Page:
Sure symbaloo doesn’t actually help with any SEO issues, but it does enable fast and easy website navigation – which is an indirect tool to helping your SEO.

So if you are looking for an alternative way to bookmark your favourite sites when you open up our web browser, don’t overlook symbaloo – it may just surprise you! Check it out at: www.symbaloo.com

Posted in SEO, Useful Web Tools |

 

Seeds for Schools

Visit: Seeds for Schools

Seeds for schools is a website created in 2012 that helps connect schools with seeds for their gardens to help teach kids about growing plants and vegetables. This website was created using a Shop platform called “Open Cart”.

Posted in Open Cart |

 

The Staying Power of Facebook

Accordingly to the population of the planet, divided by the current number of people on Facebook – every one in nine people on the planet is a member. Crazy. That’s a lot of members. And with Facebook’s recent step into a PLC, floating shares on the stock exchange and becoming a hub of media activity – there are questions circulating about its future.

A very interesting article, posted on Wordtracker (viewable here: Article), there is reason to suggest its gradual decline from here. In short, the article clearly illustrates that while Facebook is a great Social Media tool, the one thing it is not built to do – is earn money. The overall profits of Facebook are surprisingly low for a business that has 845 million clients. That said, there are changes a-foot.

Prior to the putting the business into the stock exchange, creator Mark Zuckerberg announced some interesting developments that will undoubtedly change things considerably. Primarily, we are talking about advertising.

As Facebook continues to grow in its empire of social networking, avid fans will have noticed a few developments within the last year or so. Gradually the adverts are becoming more person-specific (nothing too fancy here, you can achieve that through Google too), but more importantly, the adverts link to Facebook Pages. So?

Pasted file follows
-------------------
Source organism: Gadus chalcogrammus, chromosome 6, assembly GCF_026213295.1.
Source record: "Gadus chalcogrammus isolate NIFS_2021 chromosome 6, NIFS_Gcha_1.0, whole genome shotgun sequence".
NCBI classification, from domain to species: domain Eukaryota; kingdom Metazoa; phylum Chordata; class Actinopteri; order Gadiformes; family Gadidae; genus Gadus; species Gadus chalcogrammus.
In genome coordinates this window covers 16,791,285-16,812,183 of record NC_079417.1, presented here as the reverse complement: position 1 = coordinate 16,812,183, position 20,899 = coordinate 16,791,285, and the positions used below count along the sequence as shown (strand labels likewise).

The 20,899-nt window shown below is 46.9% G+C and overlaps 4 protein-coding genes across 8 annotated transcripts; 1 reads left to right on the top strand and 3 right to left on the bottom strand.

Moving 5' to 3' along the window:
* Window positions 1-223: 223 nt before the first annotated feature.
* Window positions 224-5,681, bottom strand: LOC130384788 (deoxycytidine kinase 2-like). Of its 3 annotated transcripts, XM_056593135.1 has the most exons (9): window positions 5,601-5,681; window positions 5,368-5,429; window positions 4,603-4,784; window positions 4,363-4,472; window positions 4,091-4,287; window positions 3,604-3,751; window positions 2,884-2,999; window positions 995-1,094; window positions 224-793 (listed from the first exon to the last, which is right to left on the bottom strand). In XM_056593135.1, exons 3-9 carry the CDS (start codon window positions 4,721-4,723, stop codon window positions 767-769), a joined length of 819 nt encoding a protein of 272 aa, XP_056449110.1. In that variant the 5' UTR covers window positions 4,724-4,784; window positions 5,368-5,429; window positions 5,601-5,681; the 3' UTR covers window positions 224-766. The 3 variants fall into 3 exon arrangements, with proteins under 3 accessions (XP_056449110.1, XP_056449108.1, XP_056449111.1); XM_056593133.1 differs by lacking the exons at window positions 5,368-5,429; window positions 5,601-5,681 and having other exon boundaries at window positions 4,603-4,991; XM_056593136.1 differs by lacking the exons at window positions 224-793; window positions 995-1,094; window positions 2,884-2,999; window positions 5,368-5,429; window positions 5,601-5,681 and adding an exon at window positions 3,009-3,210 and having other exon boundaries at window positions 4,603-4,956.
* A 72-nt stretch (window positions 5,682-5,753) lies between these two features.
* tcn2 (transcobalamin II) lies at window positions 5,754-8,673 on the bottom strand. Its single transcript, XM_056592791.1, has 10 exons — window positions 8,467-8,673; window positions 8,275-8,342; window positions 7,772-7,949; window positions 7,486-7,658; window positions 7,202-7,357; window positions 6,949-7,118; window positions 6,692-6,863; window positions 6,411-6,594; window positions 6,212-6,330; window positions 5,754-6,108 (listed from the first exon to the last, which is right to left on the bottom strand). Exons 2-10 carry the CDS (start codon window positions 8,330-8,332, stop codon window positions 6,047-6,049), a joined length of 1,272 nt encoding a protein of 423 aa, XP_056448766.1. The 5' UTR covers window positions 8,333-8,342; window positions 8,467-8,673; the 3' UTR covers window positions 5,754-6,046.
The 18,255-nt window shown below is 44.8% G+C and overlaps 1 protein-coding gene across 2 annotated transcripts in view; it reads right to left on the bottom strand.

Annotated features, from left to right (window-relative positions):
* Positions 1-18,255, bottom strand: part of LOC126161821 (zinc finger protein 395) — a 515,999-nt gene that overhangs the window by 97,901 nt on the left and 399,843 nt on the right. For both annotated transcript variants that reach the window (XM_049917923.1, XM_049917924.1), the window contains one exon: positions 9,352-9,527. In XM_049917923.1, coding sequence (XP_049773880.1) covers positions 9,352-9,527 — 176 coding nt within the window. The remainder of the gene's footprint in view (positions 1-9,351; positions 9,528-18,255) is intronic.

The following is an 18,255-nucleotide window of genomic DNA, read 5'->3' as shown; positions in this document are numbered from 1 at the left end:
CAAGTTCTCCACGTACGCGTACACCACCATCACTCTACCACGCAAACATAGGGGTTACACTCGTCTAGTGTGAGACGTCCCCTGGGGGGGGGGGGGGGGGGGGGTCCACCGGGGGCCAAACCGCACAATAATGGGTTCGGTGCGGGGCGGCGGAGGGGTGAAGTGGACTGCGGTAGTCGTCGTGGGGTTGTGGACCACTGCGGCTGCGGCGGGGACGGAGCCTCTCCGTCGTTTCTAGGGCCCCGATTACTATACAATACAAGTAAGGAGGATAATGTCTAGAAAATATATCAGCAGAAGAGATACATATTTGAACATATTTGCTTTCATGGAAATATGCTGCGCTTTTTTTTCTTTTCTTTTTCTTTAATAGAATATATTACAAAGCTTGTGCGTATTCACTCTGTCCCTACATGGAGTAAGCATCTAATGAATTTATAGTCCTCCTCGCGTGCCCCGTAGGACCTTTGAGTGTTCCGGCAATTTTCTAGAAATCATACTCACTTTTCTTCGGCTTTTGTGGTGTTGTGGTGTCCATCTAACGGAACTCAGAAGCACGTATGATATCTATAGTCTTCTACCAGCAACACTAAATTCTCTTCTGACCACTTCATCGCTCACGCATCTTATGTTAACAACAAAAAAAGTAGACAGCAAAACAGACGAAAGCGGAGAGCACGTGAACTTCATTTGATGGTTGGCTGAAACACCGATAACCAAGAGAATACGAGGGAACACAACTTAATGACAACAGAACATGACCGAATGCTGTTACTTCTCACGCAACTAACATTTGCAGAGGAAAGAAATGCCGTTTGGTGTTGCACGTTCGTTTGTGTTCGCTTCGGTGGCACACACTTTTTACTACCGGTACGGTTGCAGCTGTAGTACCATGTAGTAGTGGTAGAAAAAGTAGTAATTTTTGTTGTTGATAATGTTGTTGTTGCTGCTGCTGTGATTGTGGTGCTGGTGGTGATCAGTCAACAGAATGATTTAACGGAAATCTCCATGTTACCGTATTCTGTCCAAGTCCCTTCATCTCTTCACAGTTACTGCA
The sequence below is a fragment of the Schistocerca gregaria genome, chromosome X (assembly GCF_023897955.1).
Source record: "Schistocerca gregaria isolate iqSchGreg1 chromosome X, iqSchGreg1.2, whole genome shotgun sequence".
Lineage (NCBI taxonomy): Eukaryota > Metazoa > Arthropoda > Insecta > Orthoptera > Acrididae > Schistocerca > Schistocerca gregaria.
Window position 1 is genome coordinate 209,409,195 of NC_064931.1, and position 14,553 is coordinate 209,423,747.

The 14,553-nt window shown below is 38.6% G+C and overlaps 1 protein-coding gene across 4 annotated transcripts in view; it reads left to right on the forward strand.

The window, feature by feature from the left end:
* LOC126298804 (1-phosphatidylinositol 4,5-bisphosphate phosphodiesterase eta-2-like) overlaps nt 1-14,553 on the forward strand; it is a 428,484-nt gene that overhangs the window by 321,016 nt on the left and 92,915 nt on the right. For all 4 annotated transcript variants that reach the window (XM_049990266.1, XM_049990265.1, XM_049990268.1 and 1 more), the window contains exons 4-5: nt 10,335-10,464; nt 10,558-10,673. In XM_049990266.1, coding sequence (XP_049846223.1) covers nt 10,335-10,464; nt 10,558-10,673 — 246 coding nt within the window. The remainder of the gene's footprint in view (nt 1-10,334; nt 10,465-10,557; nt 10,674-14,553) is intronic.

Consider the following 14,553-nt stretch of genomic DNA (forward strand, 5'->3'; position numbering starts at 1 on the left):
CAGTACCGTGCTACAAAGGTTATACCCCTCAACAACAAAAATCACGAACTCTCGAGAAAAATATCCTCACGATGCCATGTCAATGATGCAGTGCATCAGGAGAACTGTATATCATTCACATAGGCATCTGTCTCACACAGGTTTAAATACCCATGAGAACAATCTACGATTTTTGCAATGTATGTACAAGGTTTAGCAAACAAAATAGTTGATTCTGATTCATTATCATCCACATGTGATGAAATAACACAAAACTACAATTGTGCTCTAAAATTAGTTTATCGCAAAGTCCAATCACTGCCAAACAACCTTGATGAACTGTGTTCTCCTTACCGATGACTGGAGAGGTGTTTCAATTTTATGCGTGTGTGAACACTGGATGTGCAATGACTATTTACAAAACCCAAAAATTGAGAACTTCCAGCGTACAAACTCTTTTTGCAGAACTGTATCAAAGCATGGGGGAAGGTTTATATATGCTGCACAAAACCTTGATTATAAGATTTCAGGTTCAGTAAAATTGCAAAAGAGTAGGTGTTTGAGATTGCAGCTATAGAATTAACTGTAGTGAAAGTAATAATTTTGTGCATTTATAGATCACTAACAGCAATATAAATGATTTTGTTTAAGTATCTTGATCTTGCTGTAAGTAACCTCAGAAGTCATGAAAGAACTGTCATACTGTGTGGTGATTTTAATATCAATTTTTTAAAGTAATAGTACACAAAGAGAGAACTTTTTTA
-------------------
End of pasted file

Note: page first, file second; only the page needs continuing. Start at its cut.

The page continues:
So, this is the markings of a man on a mission. He is trying to re-create the Internet on his terms. For example, did anyone notice you can now literally use Facebook Priviate Messaging as an email address. Including attachments and unique email address. Not just that, but this month (May) saw the release of two new smart phone applications made by Facebook. One is the Facebook Camera (based heavily on the Instagram engine, which was bought out by Facebook earlier this year) – and more importantly, the dedicated Facebook Page manager app. It’s interesting the see the expansion of Facebook, in what could be seen as an intrusion of Google’s land. Take for example advertising, what would mean more to a 20-something year-old? Finding something cool at the top of Google or finding something on Facebook that has 30,000 “likes”? Culture is already pushing people to the latter. The more Facebook “likes” someone or something has, the more popular it is.

Google aren’t stupid (understatement of the century, probably), so they are USING the Facebook likes to determine valuable sites. These valuable sites are pushed further up within Google’s rankings. This adds further value to the pages created and the links that came out from Facebook.

But at the end of the day – where are Facebook going to get increased revenue from?

Will that’s the beauty of it, they already started generating income from the adverts – now imagine that they can successfully demonstrate what I have suggested here. The end result is that a large segment of the money invested into SEO on Google will be shifted into SEO on Facebook. Clever eh?

In closing, the one thing we need to remember about Mark Zuckerberg, he’s not too far short of a genius. Where Myspace and Bebo (that were arguably the better pre-cursers to Facebook) faded and died, Facebook has continued triumphant. How? Evolution. Facebook has constantly evolved with the times – and even, at times, dictated culture shifts. Will Facebook last forever? Probably not. But our guess is that it will be around for a lot lot longer than people are estimating today.